In the past 12 months, there have been about 1,800 reports of suspected child abuse or neglect in Cattaraugus County.
Half or more of the cases involved substance abuse from alcohol to heroin and opioids to methamphetamines, according to Cattaraugus County Social Services Deputy Commissioner Nichole Zink.
The investigations triggered by the record number of reports resulted in Child Protective Services removing children from 107 homes under court order.
The children removed from those 107 homes went into foster care, or more increasingly, relatives — grandparents, aunts and uncles, Zink said.
In some cases, the children go to live with someone unrelated, but who they trust or have a significant relationship with such as a neighbor, a teacher or a coach, Zink said.
Seventeen Child Protective Services caseworkers are on the front lines of the investigations, but the cases reverberate through almost every department in Social Services, Zink explained.
“It doesn’t stop, unfortunately,” Zink said. “We investigate every report. A majority of them are unfounded or did not rise to the level of neglect or abuse. We had to ask for court intervention in 107 cases so far this year.”
One hundred families were found to have neglected their children and seven were accused of abuse, Zink said. She did not elaborate. “We’re on track for a record number of reports,” she added.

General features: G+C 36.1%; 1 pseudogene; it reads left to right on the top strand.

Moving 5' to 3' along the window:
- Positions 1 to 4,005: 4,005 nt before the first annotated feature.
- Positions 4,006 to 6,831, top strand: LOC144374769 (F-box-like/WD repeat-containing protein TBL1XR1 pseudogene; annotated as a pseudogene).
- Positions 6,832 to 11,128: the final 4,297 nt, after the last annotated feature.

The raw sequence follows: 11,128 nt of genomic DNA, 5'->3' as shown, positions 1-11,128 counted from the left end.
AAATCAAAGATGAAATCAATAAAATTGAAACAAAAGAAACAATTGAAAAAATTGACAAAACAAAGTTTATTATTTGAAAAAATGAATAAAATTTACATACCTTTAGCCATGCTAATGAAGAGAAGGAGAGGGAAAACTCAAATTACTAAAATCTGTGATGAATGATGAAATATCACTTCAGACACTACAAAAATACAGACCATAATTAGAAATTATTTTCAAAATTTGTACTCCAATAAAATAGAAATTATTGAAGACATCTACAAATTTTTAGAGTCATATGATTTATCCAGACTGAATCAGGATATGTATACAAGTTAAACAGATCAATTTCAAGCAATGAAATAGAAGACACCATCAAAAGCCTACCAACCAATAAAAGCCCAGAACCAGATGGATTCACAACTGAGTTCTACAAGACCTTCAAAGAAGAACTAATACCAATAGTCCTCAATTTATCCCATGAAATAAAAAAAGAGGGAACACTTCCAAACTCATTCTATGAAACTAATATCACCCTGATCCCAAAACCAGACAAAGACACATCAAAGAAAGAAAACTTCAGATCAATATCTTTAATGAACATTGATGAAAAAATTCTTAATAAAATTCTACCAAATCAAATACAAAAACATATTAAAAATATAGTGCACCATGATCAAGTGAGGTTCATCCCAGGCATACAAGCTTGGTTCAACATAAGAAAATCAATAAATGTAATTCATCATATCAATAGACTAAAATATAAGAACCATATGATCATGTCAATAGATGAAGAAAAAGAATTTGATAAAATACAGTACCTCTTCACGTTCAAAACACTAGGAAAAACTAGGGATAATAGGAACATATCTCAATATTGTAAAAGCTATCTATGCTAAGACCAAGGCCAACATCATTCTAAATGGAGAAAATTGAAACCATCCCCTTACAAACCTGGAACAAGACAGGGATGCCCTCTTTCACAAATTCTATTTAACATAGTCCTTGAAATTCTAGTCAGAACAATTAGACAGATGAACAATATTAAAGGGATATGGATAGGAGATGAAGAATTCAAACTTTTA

New caseworkers have been added to temporarily assist homeless people who may be victims of substance abuse as well as to help them get back on track and to get employment skills. There’s also a new supervisor in CPS to help track increased reports.
A nurse has been added to work with families, especially those whose newborns showed a positive toxicology test result. “They are linked to a nurse for help,” Zink explained.
“With the rise in substance abuse,” more children are staying with grandparents, even neighbors and sometimes teachers, according to Zink.
Since so much attention was given to heroin overdoses and increased opioid use in the past few years, use of methamphetamines, cocaine and other drugs were on the rise.
“There may not be as many deaths from opioids,” but a variety of drugs remain available, Zink said. Many are seeking treatment that is increasingly available — both residential and out-patient.
Social Services tries to help all the victims of addiction — children and their addicted parents or guardian. “We see everything,” Zink said.
Besides helping parents get substance abuse treatment, they may be entitled to medical assistance or help with food and employment training to get back on their feet.
In the meantime, more grandparents will continue to be the caregivers for their grandchildren and more foster care will be needed for children of parents who are substance abusers.
(Contact reporter Rick Miller at email@example.com. Follow him on Twitter, @RMillerOTH)